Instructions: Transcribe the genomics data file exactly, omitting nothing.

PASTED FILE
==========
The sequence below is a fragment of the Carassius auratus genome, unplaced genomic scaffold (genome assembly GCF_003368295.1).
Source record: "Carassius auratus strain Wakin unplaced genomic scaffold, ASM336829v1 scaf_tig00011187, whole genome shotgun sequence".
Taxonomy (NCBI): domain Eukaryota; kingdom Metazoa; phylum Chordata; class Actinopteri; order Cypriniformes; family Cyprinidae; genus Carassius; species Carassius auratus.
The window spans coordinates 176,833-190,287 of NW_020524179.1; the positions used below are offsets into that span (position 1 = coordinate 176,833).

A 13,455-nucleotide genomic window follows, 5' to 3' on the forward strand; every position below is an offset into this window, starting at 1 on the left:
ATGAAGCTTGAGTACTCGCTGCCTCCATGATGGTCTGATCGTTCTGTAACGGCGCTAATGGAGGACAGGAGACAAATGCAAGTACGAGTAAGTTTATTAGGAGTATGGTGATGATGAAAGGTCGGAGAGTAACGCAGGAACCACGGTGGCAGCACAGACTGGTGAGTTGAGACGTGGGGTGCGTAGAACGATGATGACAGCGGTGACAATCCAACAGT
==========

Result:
The sequence below is a fragment of the Carassius auratus genome, unplaced genomic scaffold (genome assembly GCF_003368295.1).
Source record: "Carassius auratus strain Wakin unplaced genomic scaffold, ASM336829v1 scaf_tig00011187, whole genome shotgun sequence".
Taxonomy (NCBI): domain Eukaryota; kingdom Metazoa; phylum Chordata; class Actinopteri; order Cypriniformes; family Cyprinidae; genus Carassius; species Carassius auratus.
The window spans coordinates 176,833-190,287 of NW_020524179.1; the positions used below are offsets into that span (position 1 = coordinate 176,833).

A 13,455-nucleotide genomic window follows, 5' to 3' on the forward strand; every position below is an offset into this window, starting at 1 on the left:
ATGAAGCTTGAGTACTCGCTGCCTCCATGATGGTCTGATCGTTCTGTAACGGCGCTAATGGAGGACAGGAGACAAATGCAAGTACGAGTAAGTTTATTAGGAGTATGGTGATGATGAAAGGTCGGAGAGTAACGCAGGAACCACGGTGGCAGCACAGACTGGTGAGTTGAGACGTGGGGTGCGTAGAACGATGATGACAGCGGTGACAATCCAACAGT